|Subject: Archive: Frank Gorshin, May 17, 2005
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Date Posted: Friday, May 19, 06:06:51pm
Frank Gorshin, a prolific actor and impressionist whose career was long identified with a questionable character, the Riddler on television's original ''Batman,'' but later highlighted by his Broadway impersonation of a more amiable one, George Burns, died on Tuesday in Burbank, Calif. He was 72.
The cause was cancer complicated by emphysema and pneumonia, said Fred Wostbrock, his agent.
In 1966 Mr. Gorshin was a hard-working but hardly famous character actor and nightclub regular when he was chosen to play a bodysuited misanthrope with a taste for bad puns and mayhem. The role was Batman's nemesis, the Riddler, and from the first episode of the series, ''Hi Diddle Riddle,'' Mr. Gorshin -- mugging, cackling and constantly torturing poor Robin -- frequently stole the show from his fellow villains and Adam West, who played the Caped Crusader.
The series was an instant hit for ABC, combining elements of 1960's culture (hippies and go-go discos) with a winking comic-book style (''Bam!'' and ''Ka-Pow!'') that perfectly suited Mr. Gorshin's expressive acting style. In about a dozen episodes and a 1966 feature film, the Riddler terrorized Gotham with an endless supply of bombs, booby traps and brainteasers, an acting gig that would turn Mr. Gorshin into a marquee name and earn him an Emmy nomination.
As memorable as the role was, it was just one of hundreds that Mr. Gorshin played over the years in an endless variety of films, plays and television shows.
His attitude about acting was all business.
''I just want to work -- no matter what it is,'' he said in a 2002 interview with The New York Times. ''You got a job for me?''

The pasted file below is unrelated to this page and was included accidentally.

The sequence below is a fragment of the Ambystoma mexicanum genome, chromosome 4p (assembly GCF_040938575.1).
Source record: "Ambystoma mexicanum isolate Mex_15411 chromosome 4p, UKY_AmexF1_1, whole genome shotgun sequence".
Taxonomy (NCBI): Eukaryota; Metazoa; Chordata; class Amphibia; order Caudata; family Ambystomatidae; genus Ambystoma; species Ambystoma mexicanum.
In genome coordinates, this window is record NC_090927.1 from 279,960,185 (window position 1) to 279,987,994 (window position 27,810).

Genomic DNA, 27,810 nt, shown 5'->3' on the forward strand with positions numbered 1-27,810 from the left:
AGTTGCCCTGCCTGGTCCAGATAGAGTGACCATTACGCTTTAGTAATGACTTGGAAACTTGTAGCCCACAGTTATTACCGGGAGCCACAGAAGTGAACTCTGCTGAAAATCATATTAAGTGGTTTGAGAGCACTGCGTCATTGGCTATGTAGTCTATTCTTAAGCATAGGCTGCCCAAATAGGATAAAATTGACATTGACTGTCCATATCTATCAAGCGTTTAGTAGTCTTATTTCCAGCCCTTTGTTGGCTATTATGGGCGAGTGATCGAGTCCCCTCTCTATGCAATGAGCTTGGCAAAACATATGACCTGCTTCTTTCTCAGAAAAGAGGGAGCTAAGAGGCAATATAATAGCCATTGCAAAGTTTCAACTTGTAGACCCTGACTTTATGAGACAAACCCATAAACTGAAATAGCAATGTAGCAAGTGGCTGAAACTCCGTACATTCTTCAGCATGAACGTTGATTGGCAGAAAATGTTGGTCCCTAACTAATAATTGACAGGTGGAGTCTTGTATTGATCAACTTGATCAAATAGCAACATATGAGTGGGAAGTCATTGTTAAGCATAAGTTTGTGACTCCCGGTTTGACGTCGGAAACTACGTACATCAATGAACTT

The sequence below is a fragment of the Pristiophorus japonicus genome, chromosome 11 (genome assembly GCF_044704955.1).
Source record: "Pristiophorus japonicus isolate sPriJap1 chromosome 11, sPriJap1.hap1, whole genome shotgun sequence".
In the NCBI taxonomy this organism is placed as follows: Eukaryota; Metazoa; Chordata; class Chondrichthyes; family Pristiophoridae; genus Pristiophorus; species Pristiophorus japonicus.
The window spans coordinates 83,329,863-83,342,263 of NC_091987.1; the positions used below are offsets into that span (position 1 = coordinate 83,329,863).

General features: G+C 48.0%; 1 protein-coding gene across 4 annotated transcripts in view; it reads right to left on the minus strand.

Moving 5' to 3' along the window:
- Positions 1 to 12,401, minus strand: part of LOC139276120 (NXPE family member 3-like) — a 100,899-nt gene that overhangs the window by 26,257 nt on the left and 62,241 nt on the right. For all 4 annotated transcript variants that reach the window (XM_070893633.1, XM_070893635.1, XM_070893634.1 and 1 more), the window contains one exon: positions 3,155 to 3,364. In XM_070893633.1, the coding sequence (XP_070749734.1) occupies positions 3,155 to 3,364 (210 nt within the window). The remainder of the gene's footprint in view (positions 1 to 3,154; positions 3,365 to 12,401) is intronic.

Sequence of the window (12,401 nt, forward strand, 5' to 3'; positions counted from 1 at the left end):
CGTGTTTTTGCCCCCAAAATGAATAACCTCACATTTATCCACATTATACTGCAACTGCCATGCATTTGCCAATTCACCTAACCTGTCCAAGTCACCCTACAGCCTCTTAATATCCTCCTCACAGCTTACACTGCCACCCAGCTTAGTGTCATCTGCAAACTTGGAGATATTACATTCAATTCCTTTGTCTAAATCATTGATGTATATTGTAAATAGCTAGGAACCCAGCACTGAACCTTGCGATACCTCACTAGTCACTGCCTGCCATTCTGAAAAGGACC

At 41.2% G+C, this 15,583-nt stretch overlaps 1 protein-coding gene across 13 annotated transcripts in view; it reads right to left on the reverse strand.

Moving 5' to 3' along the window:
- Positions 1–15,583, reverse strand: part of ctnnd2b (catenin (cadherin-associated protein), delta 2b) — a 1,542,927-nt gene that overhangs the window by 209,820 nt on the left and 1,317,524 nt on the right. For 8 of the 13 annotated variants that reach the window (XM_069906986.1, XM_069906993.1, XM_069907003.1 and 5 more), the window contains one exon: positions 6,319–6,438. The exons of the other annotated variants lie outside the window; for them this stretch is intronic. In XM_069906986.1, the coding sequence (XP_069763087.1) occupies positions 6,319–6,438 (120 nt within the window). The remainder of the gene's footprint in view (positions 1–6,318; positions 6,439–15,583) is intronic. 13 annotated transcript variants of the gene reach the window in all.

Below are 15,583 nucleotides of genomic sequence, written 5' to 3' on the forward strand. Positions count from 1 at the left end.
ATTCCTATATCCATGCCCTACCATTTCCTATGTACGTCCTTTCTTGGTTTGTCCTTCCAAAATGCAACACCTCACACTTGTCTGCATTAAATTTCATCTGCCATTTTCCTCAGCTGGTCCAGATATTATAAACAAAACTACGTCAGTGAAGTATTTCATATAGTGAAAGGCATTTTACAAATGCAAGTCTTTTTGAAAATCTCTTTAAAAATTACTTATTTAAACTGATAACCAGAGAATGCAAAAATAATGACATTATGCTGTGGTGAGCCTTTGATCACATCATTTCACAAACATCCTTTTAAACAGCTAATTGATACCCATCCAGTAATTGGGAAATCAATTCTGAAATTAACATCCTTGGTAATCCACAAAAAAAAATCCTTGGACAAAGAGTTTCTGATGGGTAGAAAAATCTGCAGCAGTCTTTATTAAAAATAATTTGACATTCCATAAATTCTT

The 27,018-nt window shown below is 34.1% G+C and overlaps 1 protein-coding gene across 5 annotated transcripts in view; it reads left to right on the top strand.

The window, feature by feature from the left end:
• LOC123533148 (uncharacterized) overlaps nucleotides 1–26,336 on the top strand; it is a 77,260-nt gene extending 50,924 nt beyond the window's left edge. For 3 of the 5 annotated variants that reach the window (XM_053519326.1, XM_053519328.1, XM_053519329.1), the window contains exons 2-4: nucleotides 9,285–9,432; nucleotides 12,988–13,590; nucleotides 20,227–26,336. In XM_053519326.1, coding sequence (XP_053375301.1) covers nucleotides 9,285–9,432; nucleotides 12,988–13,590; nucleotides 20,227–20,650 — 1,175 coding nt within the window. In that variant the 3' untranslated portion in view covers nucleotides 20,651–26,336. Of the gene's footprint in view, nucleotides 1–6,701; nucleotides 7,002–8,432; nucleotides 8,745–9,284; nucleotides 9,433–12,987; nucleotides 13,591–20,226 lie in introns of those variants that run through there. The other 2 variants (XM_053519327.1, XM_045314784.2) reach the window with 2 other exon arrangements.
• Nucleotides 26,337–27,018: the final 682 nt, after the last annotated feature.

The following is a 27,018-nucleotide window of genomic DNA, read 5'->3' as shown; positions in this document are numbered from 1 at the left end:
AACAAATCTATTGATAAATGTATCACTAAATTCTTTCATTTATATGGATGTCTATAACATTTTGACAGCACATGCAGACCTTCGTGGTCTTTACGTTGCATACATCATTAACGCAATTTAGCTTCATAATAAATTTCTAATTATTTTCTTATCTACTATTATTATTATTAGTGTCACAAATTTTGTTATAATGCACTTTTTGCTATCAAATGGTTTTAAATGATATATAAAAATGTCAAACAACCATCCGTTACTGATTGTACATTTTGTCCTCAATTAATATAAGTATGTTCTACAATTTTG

With a rubberized face and an irrepressible urge to perform, by 1967 Mr. Gorshin had parlayed his fame into Las Vegas acts opening for Bobby Darin and Frank Sinatra; he even headlined there, becoming one of the first impersonators to do so. It was a fine payoff for an actor who had cut his teeth in the mid-1950's as an impressionist on ''The Steve Allen Show,'' imitating Hollywood lions like Jackie Gleason, Burt Lancaster and James Cagney, whom Mr. Gorshin was said to resemble.
Mr. Gorshin was born on April 5, 1933, in Pittsburgh and brought up there. He got his first professional job at the age of 17 after winning a talent contest. After serving in the Army during the Korean War, Mr. Gorshin began to get steady work as a comedian and bit player in forgettable films like ''Invasion of the Saucer Men'' and ''Dragstrip Girl,'' both in 1957, and a few memorable ones, too, like ''Bells Are Ringing'' and ''Where the Boys Are,'' both in 1960. He appeared in more than 80 films, including the 1995 cult favorite ''Twelve Monkeys.''
On Feb. 9, 1964, he appeared on the same ''Ed Sullivan Show'' that featured the comedy team of Mitzi McCall and Charlie Brill, two child actors from the Broadway production of ''Oliver!,'' and some band called the Beatles. (Legend has it that Mr. Gorshin checked out the crowd and cracked, ''How do all these girls and guys know I'm here tonight?'')
Mr. Gorshin is also well known by fans of another fantasy franchise, ''Star Trek,'' for his role as Commissioner Bele, a black-and-white-faced alien with an archenemy of his own, in a 1969 episode. Later that year he made his Broadway debut as the star of ''Jimmy,'' a musical about the Prohibition-era New York mayor Jimmy Walker, which lasted for a little more than two months.
He would find much more success in his final Broadway experience, the one-man show ''Say Goodnight, Gracie,'' in which he turned his talents for mimicry to the comedian George Burns. A biographical play by Rupert Holmes, ''Gracie'' opened to mixed notices in October 2002, but touched a chord with audiences and eventually ran for almost a year. During its run, Mr. Gorshin learned he had lung cancer, a condition he kept secret, all the while performing eight times a week.
Through the years, Mr. Gorshin remained close to Mr. West, appearing with him on game shows and talk shows and at Batman conventions. Yesterday Mr. West said that Mr. Gorshin would be missed.
''Frank made me laugh,'' he said. ''He was a friend and a fascinating character.''
In addition to his wife of 48 years, Christina Randazzo Gorshin, of Connecticut, Mr. Gorshin is survived by a son, Mitch, of Orlando, Fla.; a sister, Dottie Roland of Pittsburgh; and a grandson, Brandon.
Mr. Gorshin's final performance, on the season finale of the CBS crime series ''CSI,'' set in his old stomping ground, Las Vegas, is to be broadcast tonight. In it, Mr. Gorshin, a lifelong impersonator, plays himself.
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